Beyond Ethanol: Development of Advanced Biofuels (Blake A. Simmons, JBEI)


“Beyond Ethanol: Development of Advanced Biofuels at the Joint

BioEnergy Institute”

Blake A. Simmons, Ph.D.

Vice-President, Deconstruction Division, the Joint BioEnergy Institute


Today, carbon-rich fossil fuels, primarily oil, coal and natural gas, provide 85% of the energy consumed in the United States. Fossil fuel use increases CO2 emissions, increasing the concentration of greenhouse gases and raising the risk of global warming. The high energy content of liquid hydrocarbon fuels makes them the preferred energy source for all modes of transportation. In the US alone, transportation consumes around 13.8 million barrels of oil per day and generates over 0.5 gigatons of carbon per year. This has spurred research into alternative, non-fossil energy sources.

Among the options (nuclear, concentrated solar thermal, geothermal, hydroelectric, wind, solar and biomass), only biomass has the potential to provide a high-energy-content transportation fuel. Biomass is a renewable resource that is potentially carbon-neutral.Plant-derived biomass contains cellulose, which is more difficult to convert to sugars. The development of cost-effective and energy-efficient processes to transform cellulose in biomass into fuels is hampered by significant roadblocks, including the lack of specifically developed energy crops, the difficulty in separating biomass components, low activity of enzymes used to deconstruct biomass, and the inhibitory effect of fuels and processing byproducts on organisms responsible for producing fuels from biomass monomers.

The simplest approach to overcoming the recalcitrance of biomass relies on pretreatment by mechanical or chemical methods. Pretreatment aims to decrease the crystallinity of cellulose and increase the accessibility of the biomass for subsequent hydrolysis. Biomass pretreatment by dilute acid hydrolyzes the hemicellulose component, whereas treatment with alkali removes part of the lignin. These approaches, however, are not economically optimal.

Thus, the major objectives of JBEI’s Deconstruction Division that will be discussed are: (1) to improve pretreatment methods with broad applicability to a range of feedstocks, with a particular focus on ionic liquid pretreatment; (2) to explore new sources of lignocellulolytic enzymes from natural environments, relying on high-throughput protein production and directed evolution using on-chip technologies; (3) to examine microbial communities for new sources of cellulolytic and lignolytic enzymes; and (4) to develop lignin models and ligninase assays that enable the creation of modified ligninases for enhanced degradation and conversion of modified lignin.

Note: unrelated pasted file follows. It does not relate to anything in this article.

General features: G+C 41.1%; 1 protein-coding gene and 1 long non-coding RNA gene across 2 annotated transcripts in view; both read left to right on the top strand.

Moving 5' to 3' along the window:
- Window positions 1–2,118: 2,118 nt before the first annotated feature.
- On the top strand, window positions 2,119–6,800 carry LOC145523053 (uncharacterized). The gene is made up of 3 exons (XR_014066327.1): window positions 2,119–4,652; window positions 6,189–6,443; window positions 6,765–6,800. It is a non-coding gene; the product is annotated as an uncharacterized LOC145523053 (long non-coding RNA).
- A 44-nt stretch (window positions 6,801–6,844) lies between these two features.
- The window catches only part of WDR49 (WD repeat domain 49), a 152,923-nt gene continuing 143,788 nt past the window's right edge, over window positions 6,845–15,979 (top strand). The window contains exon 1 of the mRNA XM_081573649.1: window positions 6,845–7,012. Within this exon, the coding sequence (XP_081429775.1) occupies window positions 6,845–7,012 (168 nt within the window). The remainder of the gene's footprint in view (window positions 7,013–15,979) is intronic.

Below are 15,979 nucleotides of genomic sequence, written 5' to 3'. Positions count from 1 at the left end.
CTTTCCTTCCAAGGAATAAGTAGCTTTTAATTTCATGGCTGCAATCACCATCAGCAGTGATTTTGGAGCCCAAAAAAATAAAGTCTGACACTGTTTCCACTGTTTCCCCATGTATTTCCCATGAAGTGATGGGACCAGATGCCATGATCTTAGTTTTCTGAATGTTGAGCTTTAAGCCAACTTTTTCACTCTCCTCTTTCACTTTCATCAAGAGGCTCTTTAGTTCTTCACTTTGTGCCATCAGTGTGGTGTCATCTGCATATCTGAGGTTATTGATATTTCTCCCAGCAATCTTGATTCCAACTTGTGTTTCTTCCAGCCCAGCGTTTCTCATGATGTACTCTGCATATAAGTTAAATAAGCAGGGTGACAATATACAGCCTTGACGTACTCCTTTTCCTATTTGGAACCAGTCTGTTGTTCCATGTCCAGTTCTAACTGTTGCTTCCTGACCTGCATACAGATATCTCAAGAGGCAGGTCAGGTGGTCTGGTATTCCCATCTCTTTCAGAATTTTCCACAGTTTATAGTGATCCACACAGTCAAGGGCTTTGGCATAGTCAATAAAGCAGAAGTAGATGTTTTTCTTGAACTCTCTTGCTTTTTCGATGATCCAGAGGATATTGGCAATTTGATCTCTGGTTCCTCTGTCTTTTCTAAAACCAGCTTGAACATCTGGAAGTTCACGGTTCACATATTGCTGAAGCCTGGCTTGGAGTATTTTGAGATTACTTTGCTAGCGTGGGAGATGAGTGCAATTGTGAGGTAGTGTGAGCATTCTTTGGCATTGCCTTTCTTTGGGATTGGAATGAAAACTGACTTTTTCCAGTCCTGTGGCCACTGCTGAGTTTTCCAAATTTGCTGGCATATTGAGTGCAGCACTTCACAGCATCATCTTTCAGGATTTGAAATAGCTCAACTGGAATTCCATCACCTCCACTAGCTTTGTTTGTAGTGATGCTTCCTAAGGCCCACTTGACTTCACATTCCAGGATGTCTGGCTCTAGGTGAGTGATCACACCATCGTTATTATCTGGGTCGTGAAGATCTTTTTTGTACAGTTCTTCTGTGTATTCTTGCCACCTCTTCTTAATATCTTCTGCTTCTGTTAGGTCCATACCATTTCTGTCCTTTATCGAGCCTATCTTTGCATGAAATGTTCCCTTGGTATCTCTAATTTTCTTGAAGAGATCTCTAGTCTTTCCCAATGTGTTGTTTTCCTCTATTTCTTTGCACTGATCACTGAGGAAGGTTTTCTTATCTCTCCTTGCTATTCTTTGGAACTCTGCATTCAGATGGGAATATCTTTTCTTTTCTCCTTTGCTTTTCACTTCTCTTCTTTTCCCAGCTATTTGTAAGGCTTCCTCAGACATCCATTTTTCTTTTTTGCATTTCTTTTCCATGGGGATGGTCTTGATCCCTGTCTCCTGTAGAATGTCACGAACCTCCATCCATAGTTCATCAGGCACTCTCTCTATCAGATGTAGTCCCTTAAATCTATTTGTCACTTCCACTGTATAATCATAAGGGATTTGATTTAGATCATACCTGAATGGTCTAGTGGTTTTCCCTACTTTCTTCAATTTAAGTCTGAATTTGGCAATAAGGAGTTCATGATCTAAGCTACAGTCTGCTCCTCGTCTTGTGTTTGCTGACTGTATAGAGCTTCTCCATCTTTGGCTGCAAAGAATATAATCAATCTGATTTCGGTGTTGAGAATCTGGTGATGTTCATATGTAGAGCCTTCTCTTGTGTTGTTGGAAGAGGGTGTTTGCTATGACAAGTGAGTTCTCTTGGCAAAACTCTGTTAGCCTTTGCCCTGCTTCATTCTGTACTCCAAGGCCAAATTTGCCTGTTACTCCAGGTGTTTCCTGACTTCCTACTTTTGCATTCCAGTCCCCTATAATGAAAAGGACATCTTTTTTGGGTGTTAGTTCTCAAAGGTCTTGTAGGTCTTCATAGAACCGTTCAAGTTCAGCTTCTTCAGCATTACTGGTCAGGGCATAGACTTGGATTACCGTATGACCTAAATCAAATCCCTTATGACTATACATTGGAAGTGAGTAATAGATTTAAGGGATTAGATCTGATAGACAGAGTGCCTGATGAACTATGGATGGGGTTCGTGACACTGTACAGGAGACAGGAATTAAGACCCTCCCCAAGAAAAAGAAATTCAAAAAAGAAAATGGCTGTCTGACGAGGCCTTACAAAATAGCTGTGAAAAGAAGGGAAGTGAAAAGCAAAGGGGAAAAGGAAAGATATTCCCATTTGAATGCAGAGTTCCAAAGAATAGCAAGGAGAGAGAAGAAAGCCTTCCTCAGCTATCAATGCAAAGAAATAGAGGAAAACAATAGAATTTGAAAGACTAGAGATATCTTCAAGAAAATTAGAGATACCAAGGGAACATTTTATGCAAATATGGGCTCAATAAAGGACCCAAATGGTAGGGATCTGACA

Speaker Background

Dr. Simmons joined Sandia National Laboratories in 2001 as a Senior Member of the Technical Staff, serving as a member of the Materials Chemistry Department. He participated on and led a variety of projects, including the development of cleavable surfactants, enzyme engineering for biofuel cells, microfluidics, and the synthesis of silicate nanomaterials. He was promoted to Manager of the Energy Systems Department in 2006. The primary focus of the department was the development of novel materials-based solutions to meet the nation’s growing energy demands. In 2007, he was one of the principal co-investigators of the Joint BioEnergy Institute (JBEI,, a $134M DOE funded project tasked with the development and realization of next-generation biofuels produced from non-food crops. He is currently serving as the Vice-President of the Deconstruction Division at JBEI, where he leads a team of 41 researchers working on advanced methods of liberating fermentable sugars and lignin from lignocellulosic biomass. He is also the Senior Manager of Biofuels and Biomaterials Science and Technology at Sandia. He has over 150 publications, book chapters, and patents. His work has been featured in the New York Times, the Wall Street Journal, the San Francisco Chronicle, and the KQED televised

science program Quest.


Tuesday, March 25


Michael's Restaurant at Shoreline Park

Mountain View, CA





6 PM social hour

7 PM dinner

8 PM lecture


Employed/postdoc Student/unemployed/retired
Early Registration - Up to 7 days in advance of deadline $30 $15
Registration - Up to deadline $35 $20
After deadline/walk-in (Availability NOT guaranteed) $40 $25


Lecture-only is free.



We accept cash or checks at the door, or online payment via credit card. No-shows are responsible for full payment of registration fee.


Please register on the web page or contact:

David Robinson



Deadline for registration:

11:59PM, Monday, March 17 for early registration discount

5PM, Monday, March 24 for registration (or until venue has reached capacity.)

Dinner Selection:

Seafood - Broiled Salmon with lemon beurre blanc

Chicken/Beef - Chicken Marsala

Vegetarian - Eggplant Parmagiana

You should receive confirmation of your registration; if not, please contact us again.

We are sorry but registration for this event is now closed.

Please contact us if you would like to know if spaces are still available.